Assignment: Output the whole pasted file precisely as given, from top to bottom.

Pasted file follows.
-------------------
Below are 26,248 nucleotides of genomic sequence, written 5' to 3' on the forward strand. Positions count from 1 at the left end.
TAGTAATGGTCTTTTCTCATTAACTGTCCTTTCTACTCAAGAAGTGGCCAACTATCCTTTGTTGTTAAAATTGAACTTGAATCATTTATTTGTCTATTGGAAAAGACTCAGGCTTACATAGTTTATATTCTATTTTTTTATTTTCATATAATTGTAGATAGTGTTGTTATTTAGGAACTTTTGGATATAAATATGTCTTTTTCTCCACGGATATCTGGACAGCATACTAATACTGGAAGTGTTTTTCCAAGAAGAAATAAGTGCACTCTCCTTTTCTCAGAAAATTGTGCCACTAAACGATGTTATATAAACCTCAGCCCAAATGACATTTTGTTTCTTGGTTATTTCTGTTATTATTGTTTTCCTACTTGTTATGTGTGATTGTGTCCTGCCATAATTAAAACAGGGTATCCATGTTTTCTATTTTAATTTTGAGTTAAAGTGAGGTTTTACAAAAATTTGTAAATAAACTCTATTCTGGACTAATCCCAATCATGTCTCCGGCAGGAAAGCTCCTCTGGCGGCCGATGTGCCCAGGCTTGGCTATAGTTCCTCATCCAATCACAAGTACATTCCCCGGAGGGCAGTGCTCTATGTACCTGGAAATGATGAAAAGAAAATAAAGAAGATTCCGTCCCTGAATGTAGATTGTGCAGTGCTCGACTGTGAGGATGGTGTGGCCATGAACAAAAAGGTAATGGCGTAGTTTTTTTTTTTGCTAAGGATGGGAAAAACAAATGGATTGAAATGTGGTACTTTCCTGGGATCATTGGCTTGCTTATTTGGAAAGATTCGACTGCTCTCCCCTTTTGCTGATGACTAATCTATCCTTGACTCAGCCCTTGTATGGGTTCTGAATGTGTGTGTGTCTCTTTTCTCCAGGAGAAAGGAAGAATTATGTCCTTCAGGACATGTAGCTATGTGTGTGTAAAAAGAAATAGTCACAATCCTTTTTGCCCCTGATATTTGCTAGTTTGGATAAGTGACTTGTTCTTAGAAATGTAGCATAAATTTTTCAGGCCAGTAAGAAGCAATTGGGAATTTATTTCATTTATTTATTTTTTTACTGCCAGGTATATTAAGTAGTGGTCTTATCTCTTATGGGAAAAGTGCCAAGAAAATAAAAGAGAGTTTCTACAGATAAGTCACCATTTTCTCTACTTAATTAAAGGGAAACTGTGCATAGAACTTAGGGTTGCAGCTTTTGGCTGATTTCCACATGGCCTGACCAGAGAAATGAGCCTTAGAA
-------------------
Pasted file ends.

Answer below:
Below are 26,248 nucleotides of genomic sequence, written 5' to 3' on the forward strand. Positions count from 1 at the left end.
TAGTAATGGTCTTTTCTCATTAACTGTCCTTTCTACTCAAGAAGTGGCCAACTATCCTTTGTTGTTAAAATTGAACTTGAATCATTTATTTGTCTATTGGAAAAGACTCAGGCTTACATAGTTTATATTCTATTTTTTTATTTTCATATAATTGTAGATAGTGTTGTTATTTAGGAACTTTTGGATATAAATATGTCTTTTTCTCCACGGATATCTGGACAGCATACTAATACTGGAAGTGTTTTTCCAAGAAGAAATAAGTGCACTCTCCTTTTCTCAGAAAATTGTGCCACTAAACGATGTTATATAAACCTCAGCCCAAATGACATTTTGTTTCTTGGTTATTTCTGTTATTATTGTTTTCCTACTTGTTATGTGTGATTGTGTCCTGCCATAATTAAAACAGGGTATCCATGTTTTCTATTTTAATTTTGAGTTAAAGTGAGGTTTTACAAAAATTTGTAAATAAACTCTATTCTGGACTAATCCCAATCATGTCTCCGGCAGGAAAGCTCCTCTGGCGGCCGATGTGCCCAGGCTTGGCTATAGTTCCTCATCCAATCACAAGTACATTCCCCGGAGGGCAGTGCTCTATGTACCTGGAAATGATGAAAAGAAAATAAAGAAGATTCCGTCCCTGAATGTAGATTGTGCAGTGCTCGACTGTGAGGATGGTGTGGCCATGAACAAAAAGGTAATGGCGTAGTTTTTTTTTTTGCTAAGGATGGGAAAAACAAATGGATTGAAATGTGGTACTTTCCTGGGATCATTGGCTTGCTTATTTGGAAAGATTCGACTGCTCTCCCCTTTTGCTGATGACTAATCTATCCTTGACTCAGCCCTTGTATGGGTTCTGAATGTGTGTGTGTCTCTTTTCTCCAGGAGAAAGGAAGAATTATGTCCTTCAGGACATGTAGCTATGTGTGTGTAAAAAGAAATAGTCACAATCCTTTTTGCCCCTGATATTTGCTAGTTTGGATAAGTGACTTGTTCTTAGAAATGTAGCATAAATTTTTCAGGCCAGTAAGAAGCAATTGGGAATTTATTTCATTTATTTATTTTTTTACTGCCAGGTATATTAAGTAGTGGTCTTATCTCTTATGGGAAAAGTGCCAAGAAAATAAAAGAGAGTTTCTACAGATAAGTCACCATTTTCTCTACTTAATTAAAGGGAAACTGTGCATAGAACTTAGGGTTGCAGCTTTTGGCTGATTTCCACATGGCCTGACCAGAGAAATGAGCCTTAGAA